Congratulations, <a href="https://twitter.com/PierrePoilievre?ref_src=twsrc%5Etfw">@PierrePoilievre</a>, on being elected Leader of the Conservative Party tonight. As Parliamentarians, we must work together to deliver results for people across the country. Canadians expect – and deserve – nothing less.—@JustinTrudeau
'Freest country on earth'
Poilievre's campaign platform was relatively thin but his primary rallying cry was a promise to make Canada the "freest country on earth."
Poilievre said Canadians will come onside with the Conservatives in the next election because they're tired of a Liberal government that "sneers" at them.
"They don't need a government to run their lives. They need a government that can run its own passport offices. They need a prime minister who hears them and offers hope that they can again afford their homes, their bills, their food and a secure retirement. I will be that prime minister," he said.
He has vowed to fire government "gatekeepers" — a catch-all term for bureaucrats he blames for making daily life more difficult.
Indeed, the loudest cheers from the crowd Saturday came when he promised to dump the federal government's "diastrous" ArriveCAN app — the smartphone application which is used to show proof of a COVID-19 vaccination at the border — and when he said he'd get rid of vaccine mandates in all areas of federal jurisdiction.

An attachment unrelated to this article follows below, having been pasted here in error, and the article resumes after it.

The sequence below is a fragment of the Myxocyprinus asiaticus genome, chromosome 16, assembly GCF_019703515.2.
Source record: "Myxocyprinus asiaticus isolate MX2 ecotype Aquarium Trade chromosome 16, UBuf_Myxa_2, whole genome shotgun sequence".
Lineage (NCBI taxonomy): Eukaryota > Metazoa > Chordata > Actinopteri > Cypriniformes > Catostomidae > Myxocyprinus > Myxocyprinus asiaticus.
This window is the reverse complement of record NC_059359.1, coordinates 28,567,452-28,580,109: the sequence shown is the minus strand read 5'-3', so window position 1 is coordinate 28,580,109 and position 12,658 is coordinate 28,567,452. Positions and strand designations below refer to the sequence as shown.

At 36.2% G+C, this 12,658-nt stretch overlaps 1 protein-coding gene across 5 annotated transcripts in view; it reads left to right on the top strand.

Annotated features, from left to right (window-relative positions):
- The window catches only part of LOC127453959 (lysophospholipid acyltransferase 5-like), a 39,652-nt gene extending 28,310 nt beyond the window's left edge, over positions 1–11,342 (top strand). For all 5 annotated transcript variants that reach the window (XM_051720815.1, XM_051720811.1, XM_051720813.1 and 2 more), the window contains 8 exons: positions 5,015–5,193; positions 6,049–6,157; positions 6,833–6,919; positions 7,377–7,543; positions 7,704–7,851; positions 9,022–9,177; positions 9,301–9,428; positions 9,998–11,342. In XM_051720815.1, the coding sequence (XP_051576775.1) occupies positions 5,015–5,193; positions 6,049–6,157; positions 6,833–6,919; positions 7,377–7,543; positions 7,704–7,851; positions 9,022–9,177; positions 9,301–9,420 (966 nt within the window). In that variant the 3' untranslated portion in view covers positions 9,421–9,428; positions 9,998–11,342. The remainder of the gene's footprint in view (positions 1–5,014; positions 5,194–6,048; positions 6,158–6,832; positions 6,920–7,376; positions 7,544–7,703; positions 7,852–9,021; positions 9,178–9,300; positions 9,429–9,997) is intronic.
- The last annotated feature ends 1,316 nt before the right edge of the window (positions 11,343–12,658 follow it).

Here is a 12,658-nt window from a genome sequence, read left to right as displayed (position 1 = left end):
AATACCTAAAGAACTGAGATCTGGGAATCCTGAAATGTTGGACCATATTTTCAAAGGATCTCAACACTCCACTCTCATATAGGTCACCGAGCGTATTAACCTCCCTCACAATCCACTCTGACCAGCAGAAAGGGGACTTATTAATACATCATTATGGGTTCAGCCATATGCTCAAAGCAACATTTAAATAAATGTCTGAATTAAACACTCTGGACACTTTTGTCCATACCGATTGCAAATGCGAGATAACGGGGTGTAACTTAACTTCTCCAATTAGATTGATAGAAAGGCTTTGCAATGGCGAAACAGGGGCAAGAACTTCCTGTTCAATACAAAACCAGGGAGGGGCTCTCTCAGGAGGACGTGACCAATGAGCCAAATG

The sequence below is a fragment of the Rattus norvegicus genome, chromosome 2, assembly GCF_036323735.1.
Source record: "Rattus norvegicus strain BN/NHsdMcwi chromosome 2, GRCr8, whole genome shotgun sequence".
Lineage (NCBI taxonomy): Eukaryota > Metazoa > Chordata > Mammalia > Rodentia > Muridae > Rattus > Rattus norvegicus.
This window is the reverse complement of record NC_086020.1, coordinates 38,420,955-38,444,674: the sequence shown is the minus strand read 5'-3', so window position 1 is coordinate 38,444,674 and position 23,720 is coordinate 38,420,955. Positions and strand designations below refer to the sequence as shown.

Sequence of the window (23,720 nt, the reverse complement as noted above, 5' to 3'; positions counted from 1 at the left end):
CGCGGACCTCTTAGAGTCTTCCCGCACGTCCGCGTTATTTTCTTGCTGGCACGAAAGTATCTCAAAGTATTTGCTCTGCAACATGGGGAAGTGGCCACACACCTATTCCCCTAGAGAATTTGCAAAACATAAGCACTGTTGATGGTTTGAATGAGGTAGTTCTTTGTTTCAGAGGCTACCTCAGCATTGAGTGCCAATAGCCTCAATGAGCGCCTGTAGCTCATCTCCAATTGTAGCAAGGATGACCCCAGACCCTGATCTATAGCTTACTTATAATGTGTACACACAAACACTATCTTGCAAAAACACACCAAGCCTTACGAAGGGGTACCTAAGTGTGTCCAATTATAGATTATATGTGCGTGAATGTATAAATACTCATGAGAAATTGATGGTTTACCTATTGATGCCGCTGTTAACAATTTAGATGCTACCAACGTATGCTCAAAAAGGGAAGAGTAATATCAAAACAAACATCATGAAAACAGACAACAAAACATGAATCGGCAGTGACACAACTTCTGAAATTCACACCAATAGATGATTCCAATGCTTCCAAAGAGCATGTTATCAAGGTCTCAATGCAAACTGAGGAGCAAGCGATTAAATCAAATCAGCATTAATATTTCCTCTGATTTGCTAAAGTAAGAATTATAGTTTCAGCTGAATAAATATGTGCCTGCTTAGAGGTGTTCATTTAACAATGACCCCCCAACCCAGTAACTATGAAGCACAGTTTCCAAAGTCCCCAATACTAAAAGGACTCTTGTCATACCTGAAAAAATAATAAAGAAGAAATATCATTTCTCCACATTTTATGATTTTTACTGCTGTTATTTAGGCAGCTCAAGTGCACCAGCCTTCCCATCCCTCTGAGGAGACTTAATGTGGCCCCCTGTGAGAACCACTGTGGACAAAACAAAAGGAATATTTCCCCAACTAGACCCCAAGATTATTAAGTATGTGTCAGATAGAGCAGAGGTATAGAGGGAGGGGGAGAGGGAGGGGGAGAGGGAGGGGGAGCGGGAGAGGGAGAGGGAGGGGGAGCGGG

WATCH | Poilievre's full speech:
Poilievre was first elected in 2004
Poilievre was first elected in 2004 as one the youngest MPs in the House of Commons. He represents the Ottawa-area riding now called Carleton.
He entered the leadership contest beloved by many members of the party's grassroots as one of its highest-profile MPs and most effective performers in Parliament.
The MP rose to prominence after the Conservatives defeated the Liberals in 2006.
In 2008, Harper named him to serve as his parliamentary secretary. It was through that role that the young Poilievre earned a reputation as an attack dog with a style his critics called overly aggressive and, at times, immature.
In 2013, Poilievre was appointed to serve as democratic reform minister. In that government's dying days in 2015, before it fell to the Liberals, he briefly served as employment minister.
Poilievre is married with two young kids. His wife Anaida, whom he wed in 2017, works on Parliament Hill as a political staffer.
With files from the Canadian Press